Chancellor's Teaching Award (2008)
I grew up in an India where movies still began with a Films Division documentary heavy with the theme of development and ended with the national anthem. My high school finals in Madras coincided with the defeat of Mrs. Gandhi's Congress party in the parliamentary elections of 1977 and the resounding rejection of the Emergency. That experience probably awakened an interest in politics and contemporary affairs that has endured. I enjoy reading widely, with a special affinity for South Asian writing in English. I am a life member of the world's largest club of the perennially disappointed — the Indian cricket fan — and firmly believe that behind every sub-continental academic lies a failed cricketer. I consider myself very fortunate to get to live in Hawaiʻi and to have the colleagues I do.
- PhD, Political Science, Syracuse University, New York, USA, 1989
- MA, Modern History, Jawaharlal Nehru University, Delhi, India, 1982
- BSc, Chemistry, Physics & Mathematics, Loyola College, Chennai, India, 1980
- POLS 110: Introduction to Political Science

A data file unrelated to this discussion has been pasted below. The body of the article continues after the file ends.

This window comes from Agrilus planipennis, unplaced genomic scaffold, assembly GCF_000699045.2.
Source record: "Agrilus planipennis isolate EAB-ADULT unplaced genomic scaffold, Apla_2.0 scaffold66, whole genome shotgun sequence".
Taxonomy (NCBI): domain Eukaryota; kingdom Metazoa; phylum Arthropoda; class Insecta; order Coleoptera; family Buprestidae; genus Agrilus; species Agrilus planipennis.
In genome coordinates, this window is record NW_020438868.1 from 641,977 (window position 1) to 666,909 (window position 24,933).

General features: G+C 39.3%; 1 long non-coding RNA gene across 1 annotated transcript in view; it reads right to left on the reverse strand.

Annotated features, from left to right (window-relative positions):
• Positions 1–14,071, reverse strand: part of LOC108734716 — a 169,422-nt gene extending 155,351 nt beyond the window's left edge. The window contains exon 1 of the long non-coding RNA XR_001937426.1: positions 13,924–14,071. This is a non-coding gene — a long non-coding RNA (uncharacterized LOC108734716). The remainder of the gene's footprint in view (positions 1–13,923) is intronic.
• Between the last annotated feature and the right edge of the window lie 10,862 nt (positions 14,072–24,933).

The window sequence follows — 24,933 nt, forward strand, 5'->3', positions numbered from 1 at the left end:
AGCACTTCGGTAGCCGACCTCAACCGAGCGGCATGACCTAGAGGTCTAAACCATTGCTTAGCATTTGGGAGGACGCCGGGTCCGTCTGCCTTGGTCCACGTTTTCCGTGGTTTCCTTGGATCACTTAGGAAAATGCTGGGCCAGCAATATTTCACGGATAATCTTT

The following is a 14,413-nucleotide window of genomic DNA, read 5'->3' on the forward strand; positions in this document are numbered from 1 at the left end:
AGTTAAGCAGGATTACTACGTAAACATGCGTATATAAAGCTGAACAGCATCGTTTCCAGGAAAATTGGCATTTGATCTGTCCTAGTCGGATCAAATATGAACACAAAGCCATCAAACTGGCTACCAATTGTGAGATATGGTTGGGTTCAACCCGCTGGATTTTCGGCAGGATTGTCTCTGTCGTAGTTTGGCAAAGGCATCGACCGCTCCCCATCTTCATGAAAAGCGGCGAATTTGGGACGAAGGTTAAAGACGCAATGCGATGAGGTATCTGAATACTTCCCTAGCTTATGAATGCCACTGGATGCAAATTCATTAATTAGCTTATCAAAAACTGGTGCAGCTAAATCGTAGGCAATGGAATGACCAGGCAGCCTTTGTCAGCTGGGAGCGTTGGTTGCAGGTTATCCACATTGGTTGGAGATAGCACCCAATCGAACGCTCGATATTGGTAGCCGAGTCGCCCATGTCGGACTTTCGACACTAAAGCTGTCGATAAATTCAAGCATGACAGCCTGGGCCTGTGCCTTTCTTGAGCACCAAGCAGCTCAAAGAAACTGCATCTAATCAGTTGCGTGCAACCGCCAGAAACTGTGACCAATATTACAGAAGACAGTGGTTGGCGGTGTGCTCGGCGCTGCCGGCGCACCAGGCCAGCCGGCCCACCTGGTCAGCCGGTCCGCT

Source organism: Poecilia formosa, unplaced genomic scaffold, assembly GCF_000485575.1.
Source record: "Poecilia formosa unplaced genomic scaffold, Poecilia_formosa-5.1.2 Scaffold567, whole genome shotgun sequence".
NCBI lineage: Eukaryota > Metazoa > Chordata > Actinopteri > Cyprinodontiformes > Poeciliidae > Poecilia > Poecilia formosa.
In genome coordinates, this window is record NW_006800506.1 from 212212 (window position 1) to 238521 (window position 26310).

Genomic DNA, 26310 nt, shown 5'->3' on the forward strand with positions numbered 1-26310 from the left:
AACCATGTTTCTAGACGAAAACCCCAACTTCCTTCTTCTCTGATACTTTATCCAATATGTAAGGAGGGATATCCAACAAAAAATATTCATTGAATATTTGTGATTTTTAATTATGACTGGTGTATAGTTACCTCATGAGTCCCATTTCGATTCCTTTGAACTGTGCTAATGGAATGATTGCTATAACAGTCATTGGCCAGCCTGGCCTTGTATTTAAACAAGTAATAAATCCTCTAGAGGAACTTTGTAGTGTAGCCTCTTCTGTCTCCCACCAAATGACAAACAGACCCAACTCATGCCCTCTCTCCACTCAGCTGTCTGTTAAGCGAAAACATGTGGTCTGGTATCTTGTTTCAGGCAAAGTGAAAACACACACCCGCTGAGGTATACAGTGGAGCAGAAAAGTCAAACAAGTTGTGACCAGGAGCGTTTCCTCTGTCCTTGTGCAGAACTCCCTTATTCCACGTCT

- POLS 305: Global Politics/Comparative
- POLS 390: Political Inquiry and Analysis
- POLS 406: Senior Seminar in Political Science
- POLS 600: Scope and Methods of Political Science
- POLS 630: International Relations
- POLS 640: Comparative Politics
- POLS 710: Seminar: Political Thought
- POLS 740: Seminar: Comparative Government and Politics
I work in the areas of international relations, postcolonial studies, and political economy with a focus on India/ South Asia. I am especially interested in how the project of nation-building in postcolonial South Asia has evinced ethnic, regional and other resistances even as it has failed to deliver on development and dignity to the majority of its people. The second strand of my research is on the discipline of International Relations, specifically on its Eurocentric epistemology and its obliviousness to matters of race, colonialism, and inequality on a global scale. I am currently at work on a book that examines the changing biopolitics of citizenship in India since Independence, and I am keeping a wary and increasingly worried eye on the rising tide of Hindu fundamentalism in the country.
In recent years, dissatisfied with the rather limited circulation of academic books and articles, I have taken to writing for newspapers, news magazines, websites, and blogs. For nearly three years, I wrote a regular column on cricket for ESPN and have regularly published pieces on politics, contemporary affairs, and public culture in The Hindu, Economic and Political Weekly, The Wire, India Today, and other publications, mainly in India.